On Theater: SCR revival is a 'Sight' for sore eyes

March 22, 2012|By Tom Titus
(Photo by Scott Brinegar…)

It's been 20 years, four other productions and a Pulitzer Prize since South Coast Repertory first introduced developing playwright Donald Margulies to its audiences with the world premiere of "Sight Unseen."

That introductory drama now is enjoying a superb revival at SCR under the direction of company co-founder David Emmes and performed by an exceptionally strong cast on the stage of the Julianne Argyros Theater.

"Sight Unseen" details the life and career of a famous artist seeking an important element of his past in the home of an ex-lover, now ensconced in rural England as the wife of an older and somewhat eccentric archaeologist. Tensions mount, particularly during moments of enforced silence, which Emmes engineers skillfully.

Margulies has introduced conflicts both of status and religious origin into this intellectual maelstrom of artistic and romantic conflict. His protagonist, the outrageously successful and embarrassingly wealthy Jonathan Waxman (Gregory Sims) clashes repeatedly with the play's three other characters as he attempts a return to his roots as an artist.


Sims delivers a highly arresting performance as his character reunites awkwardly with his onetime lover (Nancy Bell) and relates even more uncomfortably to her truculent digger mate (Andrew Borba), whose art criticism raises the painter's hackles even further.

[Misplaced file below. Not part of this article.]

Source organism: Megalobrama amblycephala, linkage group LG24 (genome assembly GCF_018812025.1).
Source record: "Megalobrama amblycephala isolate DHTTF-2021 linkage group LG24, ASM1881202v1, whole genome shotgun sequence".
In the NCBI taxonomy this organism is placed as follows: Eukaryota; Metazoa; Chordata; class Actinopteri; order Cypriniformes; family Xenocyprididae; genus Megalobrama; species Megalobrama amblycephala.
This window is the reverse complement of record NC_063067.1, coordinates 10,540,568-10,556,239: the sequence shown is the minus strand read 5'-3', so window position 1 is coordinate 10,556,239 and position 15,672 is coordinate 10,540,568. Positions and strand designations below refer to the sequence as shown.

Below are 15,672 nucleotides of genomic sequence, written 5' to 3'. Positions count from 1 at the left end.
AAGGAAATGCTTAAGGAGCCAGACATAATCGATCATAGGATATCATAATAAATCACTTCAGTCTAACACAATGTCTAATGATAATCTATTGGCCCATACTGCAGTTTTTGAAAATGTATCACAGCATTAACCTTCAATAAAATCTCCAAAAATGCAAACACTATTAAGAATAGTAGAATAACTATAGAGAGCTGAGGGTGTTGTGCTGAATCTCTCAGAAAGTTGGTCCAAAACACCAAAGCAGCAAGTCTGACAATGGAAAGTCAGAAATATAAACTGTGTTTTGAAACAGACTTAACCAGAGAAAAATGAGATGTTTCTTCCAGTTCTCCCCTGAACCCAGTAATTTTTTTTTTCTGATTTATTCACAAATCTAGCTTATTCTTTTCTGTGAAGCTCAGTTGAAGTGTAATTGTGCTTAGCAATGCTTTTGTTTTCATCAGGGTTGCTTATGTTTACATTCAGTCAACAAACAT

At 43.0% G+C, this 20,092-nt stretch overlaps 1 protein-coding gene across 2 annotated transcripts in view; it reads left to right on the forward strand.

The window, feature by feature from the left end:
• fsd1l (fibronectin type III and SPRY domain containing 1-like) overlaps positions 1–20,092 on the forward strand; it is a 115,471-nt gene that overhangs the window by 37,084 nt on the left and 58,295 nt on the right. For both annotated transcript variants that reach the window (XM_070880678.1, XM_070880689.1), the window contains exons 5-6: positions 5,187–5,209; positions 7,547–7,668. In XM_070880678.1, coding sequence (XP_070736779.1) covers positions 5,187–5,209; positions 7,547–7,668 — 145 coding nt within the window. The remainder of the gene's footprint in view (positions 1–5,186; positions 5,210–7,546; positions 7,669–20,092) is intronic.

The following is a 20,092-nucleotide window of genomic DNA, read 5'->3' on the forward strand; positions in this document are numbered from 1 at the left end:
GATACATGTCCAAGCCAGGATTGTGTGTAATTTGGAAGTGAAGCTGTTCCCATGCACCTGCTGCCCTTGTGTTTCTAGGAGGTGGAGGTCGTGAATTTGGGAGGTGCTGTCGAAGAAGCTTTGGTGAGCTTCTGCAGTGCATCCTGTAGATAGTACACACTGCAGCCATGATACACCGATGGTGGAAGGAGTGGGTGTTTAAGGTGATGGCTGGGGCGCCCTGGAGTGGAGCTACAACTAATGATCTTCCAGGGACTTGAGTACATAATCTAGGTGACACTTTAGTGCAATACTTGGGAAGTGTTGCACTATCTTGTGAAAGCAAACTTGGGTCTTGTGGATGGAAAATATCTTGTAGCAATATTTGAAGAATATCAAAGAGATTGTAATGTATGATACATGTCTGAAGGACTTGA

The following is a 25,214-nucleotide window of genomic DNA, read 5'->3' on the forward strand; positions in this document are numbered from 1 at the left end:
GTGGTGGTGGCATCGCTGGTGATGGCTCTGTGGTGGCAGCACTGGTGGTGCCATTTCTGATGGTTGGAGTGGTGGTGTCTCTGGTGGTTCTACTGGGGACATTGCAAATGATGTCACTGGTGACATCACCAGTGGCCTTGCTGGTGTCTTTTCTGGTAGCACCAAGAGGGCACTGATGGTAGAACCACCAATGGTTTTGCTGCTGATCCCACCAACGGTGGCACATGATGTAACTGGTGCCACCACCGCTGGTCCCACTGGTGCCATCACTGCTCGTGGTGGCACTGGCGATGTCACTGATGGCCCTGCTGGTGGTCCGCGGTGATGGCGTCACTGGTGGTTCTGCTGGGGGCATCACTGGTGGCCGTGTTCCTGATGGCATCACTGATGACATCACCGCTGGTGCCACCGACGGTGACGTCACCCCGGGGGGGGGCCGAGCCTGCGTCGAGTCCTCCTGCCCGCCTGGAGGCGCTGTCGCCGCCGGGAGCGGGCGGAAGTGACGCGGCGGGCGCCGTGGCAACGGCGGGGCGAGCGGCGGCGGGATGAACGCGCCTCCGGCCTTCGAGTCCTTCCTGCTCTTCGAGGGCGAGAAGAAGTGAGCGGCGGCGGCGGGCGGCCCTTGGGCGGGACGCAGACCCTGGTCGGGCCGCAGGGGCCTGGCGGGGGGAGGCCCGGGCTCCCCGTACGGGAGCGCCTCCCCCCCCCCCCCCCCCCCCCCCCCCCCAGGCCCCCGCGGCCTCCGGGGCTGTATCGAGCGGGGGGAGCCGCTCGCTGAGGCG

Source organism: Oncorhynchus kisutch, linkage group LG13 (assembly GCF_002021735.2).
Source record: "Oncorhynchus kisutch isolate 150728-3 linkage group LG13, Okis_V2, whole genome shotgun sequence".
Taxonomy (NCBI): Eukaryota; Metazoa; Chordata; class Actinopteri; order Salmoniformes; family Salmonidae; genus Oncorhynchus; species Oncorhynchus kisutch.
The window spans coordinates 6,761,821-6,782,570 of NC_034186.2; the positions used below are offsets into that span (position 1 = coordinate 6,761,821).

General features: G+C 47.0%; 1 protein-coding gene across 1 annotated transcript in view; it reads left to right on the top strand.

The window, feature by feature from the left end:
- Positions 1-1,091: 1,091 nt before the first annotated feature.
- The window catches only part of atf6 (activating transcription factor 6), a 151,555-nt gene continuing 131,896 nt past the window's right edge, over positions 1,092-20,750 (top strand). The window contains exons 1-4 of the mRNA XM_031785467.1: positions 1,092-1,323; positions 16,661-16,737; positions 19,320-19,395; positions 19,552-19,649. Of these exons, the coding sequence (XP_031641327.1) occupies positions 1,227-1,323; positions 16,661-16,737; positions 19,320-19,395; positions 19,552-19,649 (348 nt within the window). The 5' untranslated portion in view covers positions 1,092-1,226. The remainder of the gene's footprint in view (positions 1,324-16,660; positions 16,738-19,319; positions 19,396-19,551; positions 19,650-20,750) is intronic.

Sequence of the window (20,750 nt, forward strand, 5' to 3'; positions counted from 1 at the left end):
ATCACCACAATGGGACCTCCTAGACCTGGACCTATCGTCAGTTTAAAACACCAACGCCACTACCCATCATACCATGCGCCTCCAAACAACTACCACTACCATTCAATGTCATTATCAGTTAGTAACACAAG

On yet another front, Sims is thrust into a combative interview with a Germanic correspondent (Erin Anderson) who exacerbates old wounds by targeting his Jewish heritage as a basis for his paintings. These two scenes may be viewed as "asides," but they serve to stimulate the artist's inner strife in the play's other segments.

Sims and Bell interact on several levels — as strained ex-lovers, as a pair about to separate and, finally, as artist and model upon their first encounter. Bell successfully projects all these character elements in a richly defined performance.

Borba's initially taciturn archaeologist is transformed, with little elapsed time, into a vociferous art critic in a stingingly hilarious, if somewhat artificial, scene reminiscent of the conflict in Yasmina Reza's brilliant comedy "Art." His character may test believability, but his impact on the action is genuine.

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